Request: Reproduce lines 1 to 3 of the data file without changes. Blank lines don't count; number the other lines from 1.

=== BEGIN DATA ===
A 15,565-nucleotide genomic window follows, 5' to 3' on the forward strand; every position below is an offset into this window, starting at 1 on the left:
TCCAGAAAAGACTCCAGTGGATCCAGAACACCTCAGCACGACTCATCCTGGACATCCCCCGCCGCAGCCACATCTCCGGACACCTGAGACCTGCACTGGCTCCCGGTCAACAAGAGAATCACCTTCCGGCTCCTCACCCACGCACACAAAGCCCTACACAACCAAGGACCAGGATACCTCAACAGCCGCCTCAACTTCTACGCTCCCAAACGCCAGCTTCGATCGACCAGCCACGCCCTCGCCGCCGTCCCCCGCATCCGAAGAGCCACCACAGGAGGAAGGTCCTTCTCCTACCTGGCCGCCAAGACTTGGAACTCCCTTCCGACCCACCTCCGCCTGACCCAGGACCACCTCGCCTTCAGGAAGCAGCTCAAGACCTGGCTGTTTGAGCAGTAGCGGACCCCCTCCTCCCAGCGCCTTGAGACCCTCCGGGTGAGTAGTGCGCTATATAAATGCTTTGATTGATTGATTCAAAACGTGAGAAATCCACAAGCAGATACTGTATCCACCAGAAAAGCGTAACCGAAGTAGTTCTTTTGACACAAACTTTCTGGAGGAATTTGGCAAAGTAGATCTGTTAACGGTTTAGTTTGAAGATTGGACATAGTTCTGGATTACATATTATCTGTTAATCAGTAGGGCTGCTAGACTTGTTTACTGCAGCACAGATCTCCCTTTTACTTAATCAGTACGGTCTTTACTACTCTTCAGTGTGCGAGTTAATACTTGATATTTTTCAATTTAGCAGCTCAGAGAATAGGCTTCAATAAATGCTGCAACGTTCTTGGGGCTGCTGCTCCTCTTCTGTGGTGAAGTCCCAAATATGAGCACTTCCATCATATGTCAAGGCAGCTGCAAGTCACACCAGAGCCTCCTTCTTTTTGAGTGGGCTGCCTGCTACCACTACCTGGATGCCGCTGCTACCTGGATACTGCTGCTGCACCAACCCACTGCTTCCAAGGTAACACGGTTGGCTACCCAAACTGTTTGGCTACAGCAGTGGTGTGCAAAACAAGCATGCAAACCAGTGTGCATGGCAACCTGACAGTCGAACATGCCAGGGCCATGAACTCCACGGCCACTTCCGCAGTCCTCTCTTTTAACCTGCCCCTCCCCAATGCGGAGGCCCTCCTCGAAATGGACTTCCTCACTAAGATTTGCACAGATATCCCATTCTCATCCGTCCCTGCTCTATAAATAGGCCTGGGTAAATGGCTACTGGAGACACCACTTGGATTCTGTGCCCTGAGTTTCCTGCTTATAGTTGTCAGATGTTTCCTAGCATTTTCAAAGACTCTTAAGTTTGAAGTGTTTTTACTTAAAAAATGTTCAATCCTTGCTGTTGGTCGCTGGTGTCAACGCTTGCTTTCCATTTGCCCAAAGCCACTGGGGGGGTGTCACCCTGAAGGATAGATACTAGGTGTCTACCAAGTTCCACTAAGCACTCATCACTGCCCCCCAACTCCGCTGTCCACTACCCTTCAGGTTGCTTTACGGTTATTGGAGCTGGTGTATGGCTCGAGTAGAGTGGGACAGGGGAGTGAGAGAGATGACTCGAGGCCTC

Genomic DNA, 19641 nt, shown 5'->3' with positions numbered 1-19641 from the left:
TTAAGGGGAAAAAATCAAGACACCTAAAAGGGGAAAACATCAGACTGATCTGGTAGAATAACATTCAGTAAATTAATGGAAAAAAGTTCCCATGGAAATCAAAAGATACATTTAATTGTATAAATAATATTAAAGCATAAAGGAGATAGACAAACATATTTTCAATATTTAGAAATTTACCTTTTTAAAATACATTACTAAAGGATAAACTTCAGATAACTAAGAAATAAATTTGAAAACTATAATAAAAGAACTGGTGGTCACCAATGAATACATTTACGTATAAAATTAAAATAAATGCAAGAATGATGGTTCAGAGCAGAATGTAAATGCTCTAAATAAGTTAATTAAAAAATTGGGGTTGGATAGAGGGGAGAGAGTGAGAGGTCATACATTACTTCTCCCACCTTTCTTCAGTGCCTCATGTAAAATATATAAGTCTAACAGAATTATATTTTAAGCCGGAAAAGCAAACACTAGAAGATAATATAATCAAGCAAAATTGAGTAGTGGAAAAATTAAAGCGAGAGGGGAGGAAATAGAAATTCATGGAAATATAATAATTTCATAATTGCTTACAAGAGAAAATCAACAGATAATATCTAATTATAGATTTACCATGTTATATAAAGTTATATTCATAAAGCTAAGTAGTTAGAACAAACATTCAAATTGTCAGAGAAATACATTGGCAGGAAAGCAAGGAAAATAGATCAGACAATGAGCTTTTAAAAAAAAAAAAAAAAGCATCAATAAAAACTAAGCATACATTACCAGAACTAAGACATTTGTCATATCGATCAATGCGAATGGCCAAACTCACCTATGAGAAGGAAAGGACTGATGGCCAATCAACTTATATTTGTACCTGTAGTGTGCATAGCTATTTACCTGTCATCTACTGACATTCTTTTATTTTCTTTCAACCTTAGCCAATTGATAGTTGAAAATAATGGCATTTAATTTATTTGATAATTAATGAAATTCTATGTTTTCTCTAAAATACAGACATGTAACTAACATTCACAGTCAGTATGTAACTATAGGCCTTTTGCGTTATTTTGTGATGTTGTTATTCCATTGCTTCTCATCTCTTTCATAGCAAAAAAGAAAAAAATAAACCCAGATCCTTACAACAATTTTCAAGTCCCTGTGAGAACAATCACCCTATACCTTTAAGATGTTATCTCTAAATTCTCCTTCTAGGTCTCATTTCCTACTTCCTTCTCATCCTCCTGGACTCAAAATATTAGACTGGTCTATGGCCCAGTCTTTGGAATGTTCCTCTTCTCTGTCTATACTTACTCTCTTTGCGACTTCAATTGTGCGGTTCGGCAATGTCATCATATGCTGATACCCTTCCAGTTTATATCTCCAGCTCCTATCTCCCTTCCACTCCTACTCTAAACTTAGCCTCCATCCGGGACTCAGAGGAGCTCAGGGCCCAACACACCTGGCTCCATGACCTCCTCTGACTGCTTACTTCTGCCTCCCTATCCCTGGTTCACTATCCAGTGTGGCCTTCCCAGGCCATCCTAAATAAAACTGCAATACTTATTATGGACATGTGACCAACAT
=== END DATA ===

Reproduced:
A 15,565-nucleotide genomic window follows, 5' to 3' on the forward strand; every position below is an offset into this window, starting at 1 on the left:
TCCAGAAAAGACTCCAGTGGATCCAGAACACCTCAGCACGACTCATCCTGGACATCCCCCGCCGCAGCCACATCTCCGGACACCTGAGACCTGCACTGGCTCCCGGTCAACAAGAGAATCACCTTCCGGCTCCTCACCCACGCACACAAAGCCCTACACAACCAAGGACCAGGATACCTCAACAGCCGCCTCAACTTCTACGCTCCCAAACGCCAGCTTCGATCGACCAGCCACGCCCTCGCCGCCGTCCCCCGCATCCGAAGAGCCACCACAGGAGGAAGGTCCTTCTCCTACCTGGCCGCCAAGACTTGGAACTCCCTTCCGACCCACCTCCGCCTGACCCAGGACCACCTCGCCTTCAGGAAGCAGCTCAAGACCTGGCTGTTTGAGCAGTAGCGGACCCCCTCCTCCCAGCGCCTTGAGACCCTCCGGGTGAGTAGTGCGCTATATAAATGCTTTGATTGATTGATTCAAAACGTGAGAAATCCACAAGCAGATACTGTATCCACCAGAAAAGCGTAACCGAAGTAGTTCTTTTGACACAAACTTTCTGGAGGAATTTGGCAAAGTAGATCTGTTAACGGTTTAGTTTGAAGATTGGACATAGTTCTGGATTACATATTATCTGTTAATCAGTAGGGCTGCTAGACTTGTTTACTGCAGCACAGATCTCCCTTTTACTTAATCAGTACGGTCTTTACTACTCTTCAGTGTGCGAGTTAATACTTGATATTTTTCAATTTAGCAGCTCAGAGAATAGGCTTCAATAAATGCTGCAACGTTCTTGGGGCTGCTGCTCCTCTTCTGTGGTGAAGTCCCAAATATGAGCACTTCCATCATATGTCAAGGCAGCTGCAAGTCACACCAGAGCCTCCTTCTTTTTGAGTGGGCTGCCTGCTACCACTACCTGGATGCCGCTGCTACCTGGATACTGCTGCTGCACCAACCCACTGCTTCCAAGGTAACACGGTTGGCTACCCAAACTGTTTGGCTACAGCAGTGGTGTGCAAAACAAGCATGCAAACCAGTGTGCATGGCAACCTGACAGTCGAACATGCCAGGGCCATGAACTCCACGGCCACTTCCGCAGTCCTCTCTTTTAACCTGCCCCTCCCCAATGCGGAGGCCCTCCTCGAAATGGACTTCCTCACTAAGATTTGCACAGATATCCCATTCTCATCCGTCCCTGCTCTATAAATAGGCCTGGGTAAATGGCTACTGGAGACACCACTTGGATTCTGTGCCCTGAGTTTCCTGCTTATAGTTGTCAGATGTTTCCTAGCATTTTCAAAGACTCTTAAGTTTGAAGTGTTTTTACTTAAAAAATGTTCAATCCTTGCTGTTGGTCGCTGGTGTCAACGCTTGCTTTCCATTTGCCCAAAGCCACTGGGGGGGTGTCACCCTGAAGGATAGATACTAGGTGTCTACCAAGTTCCACTAAGCACTCATCACTGCCCCCCAACTCCGCTGTCCACTACCCTTCAGGTTGCTTTACGGTTATTGGAGCTGGTGTATGGCTCGAGTAGAGTGGGACAGGGGAGTGAGAGAGATGACTCGAGGCCTC

Genomic DNA, 19641 nt, shown 5'->3' with positions numbered 1-19641 from the left: